bánh mì thịt nướng (Vietnamese sandwich with grilled pork chop)
Banh mi is my favorite kind of sandwich. It was created in Vietnam during French colonial rule, and has influences from both cultures. The sandwich is typically made with French baguette and pâté, with different variants of Vietnamese meats and ingredients as the filling. The banh mi ‘thit nuong’ (grilled pork chop), however, is at the top of my list.
Unfortunately you can’t just whip this one up on the spot, as it demands a little preparation at least one day in advance. The meat is best marinated the day before, and the ‘do chua’ (pickled daikon and carrots) can be made the day before as well – but will be better if it is made the week before.
The picture above is a banh mi stand right around the corner of my grandmother’s house. This woman arrives early every morning and sits there all day long in the blazing hot sun.
I usually marinade a bunch of pork chops, have them for dinner the first day, and then use the leftovers for sandwiches the following day (see this recipe for thit nuong pork chops) .
The do chua is generally amazing with rice and meat dishes, and it lasts for about a month in the refrigerator, leaving you plenty of time to nibble (see this recipe for do chua pickled daikon and carrots).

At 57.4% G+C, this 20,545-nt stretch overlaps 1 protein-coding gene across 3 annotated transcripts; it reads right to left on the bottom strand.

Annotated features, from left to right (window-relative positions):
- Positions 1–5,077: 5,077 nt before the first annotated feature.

- • 1 thit nuong pork chop, grilled and sliced into smaller pieces
- • Do chua - pickled daikon and carrots
- • 2 sandwich-sized baguettes, the light and fluffy kind
- • 1 tablespoon mayonnaise
- • A couple of sprigs of cilantro
- • 1 jalapeno, seeded and sliced crosswise into smaller pieces
- • ¼ English cucumber, cut into sticks
- 1. Slice the sandwich bread halfway lengthwise.
- 2. Spread some mayo on each side of the sandwich and lay the thit nuong evenly on the bottom of the sandwich.
- 3. Add cilantro, jalapeno, cucumber, and do chua on top and close the sandwich.
- Wrap some sandwich paper around one end for easy eating.